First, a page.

Let me explain something about teenagers. They are not cranky and crabby all of the time. They are not self-absorbed and callous. In fact, they have more joy inside than do adults. When their interest is caught, they follow learning with a fierceness and determination that adults no longer have.
I can state these things as fact because I have three teens in the house. (At one time I had five which is certain to have been illegal in several states.) The reason your YA manuscript isn’t going over is because you are writing teens as the enemy. So let’s lay this out.
Children are short adults with no money.
Teenagers are young adults with more spendable income than their parents.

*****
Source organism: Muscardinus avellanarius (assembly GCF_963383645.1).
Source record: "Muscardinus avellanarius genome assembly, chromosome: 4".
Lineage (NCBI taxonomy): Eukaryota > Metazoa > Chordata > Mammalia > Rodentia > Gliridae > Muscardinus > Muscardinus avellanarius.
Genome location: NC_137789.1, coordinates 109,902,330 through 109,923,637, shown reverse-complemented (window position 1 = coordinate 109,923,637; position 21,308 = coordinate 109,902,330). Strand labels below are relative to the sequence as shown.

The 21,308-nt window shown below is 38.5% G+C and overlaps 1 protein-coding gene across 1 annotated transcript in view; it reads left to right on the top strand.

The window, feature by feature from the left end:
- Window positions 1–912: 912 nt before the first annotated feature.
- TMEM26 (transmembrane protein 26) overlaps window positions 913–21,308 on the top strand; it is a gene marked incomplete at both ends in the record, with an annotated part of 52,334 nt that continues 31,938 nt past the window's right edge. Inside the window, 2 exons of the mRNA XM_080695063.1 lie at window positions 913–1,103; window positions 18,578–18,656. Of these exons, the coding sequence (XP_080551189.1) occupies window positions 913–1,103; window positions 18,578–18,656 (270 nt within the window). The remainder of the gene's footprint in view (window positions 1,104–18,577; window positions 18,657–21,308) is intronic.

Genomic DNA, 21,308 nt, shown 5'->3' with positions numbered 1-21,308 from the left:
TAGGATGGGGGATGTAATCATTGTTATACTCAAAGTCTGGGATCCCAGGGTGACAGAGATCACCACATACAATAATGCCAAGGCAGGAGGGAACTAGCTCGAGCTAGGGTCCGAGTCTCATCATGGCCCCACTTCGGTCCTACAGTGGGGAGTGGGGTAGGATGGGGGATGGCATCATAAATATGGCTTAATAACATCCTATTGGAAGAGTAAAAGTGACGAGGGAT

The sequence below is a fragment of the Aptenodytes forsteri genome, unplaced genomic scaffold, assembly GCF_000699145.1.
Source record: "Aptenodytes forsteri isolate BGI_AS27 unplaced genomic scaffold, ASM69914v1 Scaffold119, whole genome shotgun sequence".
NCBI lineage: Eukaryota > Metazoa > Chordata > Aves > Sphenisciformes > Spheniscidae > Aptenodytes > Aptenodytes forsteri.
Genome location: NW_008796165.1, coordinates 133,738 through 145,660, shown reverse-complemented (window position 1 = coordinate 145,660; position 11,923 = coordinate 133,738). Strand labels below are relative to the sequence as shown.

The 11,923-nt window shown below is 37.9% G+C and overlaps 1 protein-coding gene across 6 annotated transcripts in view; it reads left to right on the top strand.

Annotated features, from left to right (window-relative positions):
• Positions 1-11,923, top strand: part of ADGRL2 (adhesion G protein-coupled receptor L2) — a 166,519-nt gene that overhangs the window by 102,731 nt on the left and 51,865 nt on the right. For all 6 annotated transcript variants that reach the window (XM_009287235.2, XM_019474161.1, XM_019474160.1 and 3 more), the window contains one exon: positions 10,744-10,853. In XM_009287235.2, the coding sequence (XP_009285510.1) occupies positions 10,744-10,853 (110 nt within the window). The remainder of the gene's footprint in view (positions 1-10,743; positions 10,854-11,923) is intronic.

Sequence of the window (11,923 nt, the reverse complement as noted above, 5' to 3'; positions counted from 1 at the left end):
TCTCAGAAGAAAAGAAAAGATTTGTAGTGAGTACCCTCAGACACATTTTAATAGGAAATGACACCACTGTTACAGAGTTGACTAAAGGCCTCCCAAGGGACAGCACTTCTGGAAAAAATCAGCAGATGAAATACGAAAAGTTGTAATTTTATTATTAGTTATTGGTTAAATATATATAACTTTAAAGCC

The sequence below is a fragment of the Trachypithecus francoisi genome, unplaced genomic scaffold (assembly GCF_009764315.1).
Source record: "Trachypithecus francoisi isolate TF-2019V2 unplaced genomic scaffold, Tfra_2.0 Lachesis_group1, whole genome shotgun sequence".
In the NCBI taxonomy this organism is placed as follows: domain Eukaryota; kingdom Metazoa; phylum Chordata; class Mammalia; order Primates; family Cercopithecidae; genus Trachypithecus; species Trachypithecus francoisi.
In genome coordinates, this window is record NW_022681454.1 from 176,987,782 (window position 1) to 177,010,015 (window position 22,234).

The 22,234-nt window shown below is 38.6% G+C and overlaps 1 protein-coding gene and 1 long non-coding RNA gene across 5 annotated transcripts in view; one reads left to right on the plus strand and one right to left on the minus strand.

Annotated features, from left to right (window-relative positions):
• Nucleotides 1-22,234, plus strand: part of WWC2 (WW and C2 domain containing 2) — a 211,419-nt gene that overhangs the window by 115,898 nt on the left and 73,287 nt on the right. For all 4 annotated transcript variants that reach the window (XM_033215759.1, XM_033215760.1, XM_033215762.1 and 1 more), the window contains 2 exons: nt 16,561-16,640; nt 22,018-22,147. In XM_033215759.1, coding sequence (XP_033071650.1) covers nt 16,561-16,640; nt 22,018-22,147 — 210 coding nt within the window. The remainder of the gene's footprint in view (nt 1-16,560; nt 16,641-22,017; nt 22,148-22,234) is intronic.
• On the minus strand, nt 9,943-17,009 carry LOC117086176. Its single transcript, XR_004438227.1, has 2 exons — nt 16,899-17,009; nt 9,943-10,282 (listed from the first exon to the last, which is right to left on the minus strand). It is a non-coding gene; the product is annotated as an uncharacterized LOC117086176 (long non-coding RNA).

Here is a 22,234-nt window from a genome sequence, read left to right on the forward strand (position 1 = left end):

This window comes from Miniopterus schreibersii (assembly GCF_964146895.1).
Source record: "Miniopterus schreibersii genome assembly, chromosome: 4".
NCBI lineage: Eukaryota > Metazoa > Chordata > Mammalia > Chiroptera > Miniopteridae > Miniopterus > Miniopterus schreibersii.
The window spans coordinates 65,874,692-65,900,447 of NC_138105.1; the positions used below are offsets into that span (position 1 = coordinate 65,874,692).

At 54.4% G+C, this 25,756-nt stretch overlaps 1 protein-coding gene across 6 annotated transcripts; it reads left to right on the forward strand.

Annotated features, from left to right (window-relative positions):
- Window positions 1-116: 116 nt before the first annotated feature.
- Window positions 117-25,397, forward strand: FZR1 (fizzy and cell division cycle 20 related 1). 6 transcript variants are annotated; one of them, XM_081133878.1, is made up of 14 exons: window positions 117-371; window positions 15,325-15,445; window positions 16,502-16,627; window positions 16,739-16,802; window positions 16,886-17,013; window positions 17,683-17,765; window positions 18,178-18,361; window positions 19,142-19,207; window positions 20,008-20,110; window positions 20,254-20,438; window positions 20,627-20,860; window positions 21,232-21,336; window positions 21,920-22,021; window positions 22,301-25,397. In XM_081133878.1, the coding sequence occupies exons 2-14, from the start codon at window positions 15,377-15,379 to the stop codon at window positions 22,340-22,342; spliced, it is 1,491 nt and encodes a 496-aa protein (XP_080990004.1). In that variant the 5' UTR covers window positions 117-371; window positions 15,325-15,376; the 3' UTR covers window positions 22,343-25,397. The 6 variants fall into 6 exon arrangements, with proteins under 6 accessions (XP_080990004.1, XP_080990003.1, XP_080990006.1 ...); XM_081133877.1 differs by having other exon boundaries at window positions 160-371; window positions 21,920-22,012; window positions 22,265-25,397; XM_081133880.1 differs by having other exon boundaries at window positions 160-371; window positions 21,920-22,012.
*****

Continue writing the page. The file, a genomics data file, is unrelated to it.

You’re writing young adults like they are some foreign tribe on a hidden continent. They’re not the Lost Boys in Never land. They don’t dance around the fire shaking spears and planning to stab-dead every adult they see.
Sure there are psycho teens out there killing people and running away and doing drugs—whatever. Those kids would like your dark and angry characters. Pretty much those teens won’t be reading your book, because of them being all busy with their psychotic murders.
I don’t remember when my thinking jumped from child to teen to adult. Mostly, my brain has been the same. My favorite birthday cake is still the same one my mom made when I was six. I still like a lot of the things that brought me joy when I was little—a fire in the fireplace, a hug, the wonder of the leaves changing in the fall.
The point is that when I was a teen, I had joy. So totally quit writing these teenagers that are like the cranky neighbor who yells for kids to get off his lawn. Teenagers are like you only they don’t pay rent or utility bills. (There see—they automatically have better lives.)
They’re people. You’re people. Same/Same.